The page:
Some ask why AB 1634 allows pure breed animals to be bred while it precludes owners of mixed breed animals to do the same. It is estimated by some that in California 97% of the 500,000 animals killed in municipal shelters each year are of mixed pedigree.
Pure breed dogs and cats are usually adopted or rescued by breed specific organizations who have a specific interest in protecting their breed. These organizations are often capable of accepting pure breeds that would have been difficult to adopt due to serious behavior or health issues.
A critical problem facing California today is the indiscriminate breeding of dogs and cats. Pet overpopulation is costly to local ($250 million annually) and State ($121.6 million to date plus $30 million annually) government.
Pet overpopulation contributes to the spread of disease, some of which are transmittable to humans. Pet overpopulation also places an enormous burden on the thousands of municipal employees throughout the State who we require to perform euthanasia simply because there are not enough homes for all the animals in our shelters. The national annualized attrition rate for shelter workers is 40%. In California some shelters have a 90% rate. It is not right to ask our employees to continue killing without providing them the tools they need to finally solve this vexing problem.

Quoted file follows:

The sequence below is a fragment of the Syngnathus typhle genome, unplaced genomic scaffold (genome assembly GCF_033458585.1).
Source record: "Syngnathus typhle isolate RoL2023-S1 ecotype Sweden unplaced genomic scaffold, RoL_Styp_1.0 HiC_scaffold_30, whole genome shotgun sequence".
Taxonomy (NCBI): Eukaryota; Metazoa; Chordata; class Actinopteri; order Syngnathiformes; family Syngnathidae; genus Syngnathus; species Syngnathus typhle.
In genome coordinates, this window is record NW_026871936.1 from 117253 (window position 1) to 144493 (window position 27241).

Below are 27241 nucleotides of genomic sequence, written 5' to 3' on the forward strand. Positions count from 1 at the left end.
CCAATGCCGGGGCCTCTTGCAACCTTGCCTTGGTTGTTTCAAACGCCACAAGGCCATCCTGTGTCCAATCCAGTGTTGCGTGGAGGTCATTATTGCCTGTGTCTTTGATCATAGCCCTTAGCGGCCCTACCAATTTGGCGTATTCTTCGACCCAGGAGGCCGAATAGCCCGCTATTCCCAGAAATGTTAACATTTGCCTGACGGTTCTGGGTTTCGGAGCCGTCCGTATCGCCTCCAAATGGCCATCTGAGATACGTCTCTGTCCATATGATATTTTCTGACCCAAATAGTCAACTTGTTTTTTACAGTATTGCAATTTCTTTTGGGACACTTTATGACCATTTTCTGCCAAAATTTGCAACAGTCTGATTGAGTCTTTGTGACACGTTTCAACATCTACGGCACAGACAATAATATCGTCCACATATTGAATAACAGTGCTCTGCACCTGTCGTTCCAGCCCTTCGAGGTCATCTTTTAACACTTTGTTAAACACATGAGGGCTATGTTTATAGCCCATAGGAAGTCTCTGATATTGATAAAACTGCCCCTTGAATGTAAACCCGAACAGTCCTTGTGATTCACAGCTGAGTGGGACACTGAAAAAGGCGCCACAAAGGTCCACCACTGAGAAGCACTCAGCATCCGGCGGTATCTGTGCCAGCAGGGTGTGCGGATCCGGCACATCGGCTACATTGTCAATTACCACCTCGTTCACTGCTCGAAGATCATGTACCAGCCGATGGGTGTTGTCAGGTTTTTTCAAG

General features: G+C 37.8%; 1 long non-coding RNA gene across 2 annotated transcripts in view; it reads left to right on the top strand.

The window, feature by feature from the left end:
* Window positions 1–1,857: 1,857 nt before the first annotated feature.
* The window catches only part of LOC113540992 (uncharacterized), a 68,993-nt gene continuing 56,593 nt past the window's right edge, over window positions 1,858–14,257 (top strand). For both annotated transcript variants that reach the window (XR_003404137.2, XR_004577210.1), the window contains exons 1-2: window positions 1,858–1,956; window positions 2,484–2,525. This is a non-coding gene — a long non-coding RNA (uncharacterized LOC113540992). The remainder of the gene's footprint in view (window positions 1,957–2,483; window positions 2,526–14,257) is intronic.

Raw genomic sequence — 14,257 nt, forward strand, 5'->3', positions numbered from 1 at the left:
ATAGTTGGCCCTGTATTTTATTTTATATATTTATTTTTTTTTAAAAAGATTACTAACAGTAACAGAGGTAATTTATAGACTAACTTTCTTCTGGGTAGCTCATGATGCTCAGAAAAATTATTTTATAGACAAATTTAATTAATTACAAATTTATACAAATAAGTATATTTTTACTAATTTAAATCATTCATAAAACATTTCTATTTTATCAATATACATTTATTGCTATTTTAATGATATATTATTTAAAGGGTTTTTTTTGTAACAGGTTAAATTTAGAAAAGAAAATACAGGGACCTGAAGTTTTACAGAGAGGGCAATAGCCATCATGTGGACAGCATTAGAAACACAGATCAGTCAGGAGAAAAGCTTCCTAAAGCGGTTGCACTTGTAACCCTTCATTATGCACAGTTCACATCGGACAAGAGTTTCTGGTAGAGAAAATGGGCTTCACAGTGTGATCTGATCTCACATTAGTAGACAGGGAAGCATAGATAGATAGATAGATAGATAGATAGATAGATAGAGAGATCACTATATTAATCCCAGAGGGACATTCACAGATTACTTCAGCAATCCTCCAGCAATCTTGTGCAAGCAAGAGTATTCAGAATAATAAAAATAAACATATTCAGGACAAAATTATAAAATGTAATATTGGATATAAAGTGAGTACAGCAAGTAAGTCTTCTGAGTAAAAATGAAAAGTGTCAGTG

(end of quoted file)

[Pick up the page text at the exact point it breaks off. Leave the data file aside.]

The legislative intent of the Hayden and Vincent Bills passed in the late 90's is clear. The intention is to make California a "no-kill" State by the year 2010. AB 1634 is critical to achieving this laudable goal. It is not likely we will achieve this goal without this legislation.
It is time for courageous legislative action to help end the horrible and unnecessary destruction of life in the State of California. If we fail to pass AB 1634 the message we will send to our children is that life has little or no value compared to the personal property rights of irresponsible breeders.
The time has come to end the unnecessary and senseless breeding of pet animals while we are unable to provide enough loving homes for all of them.
The above article was written in collaboration with Mike McFarland, Executive Director of Stanislaus County Animal Services. We urge you to fax and call your Assembly representative today!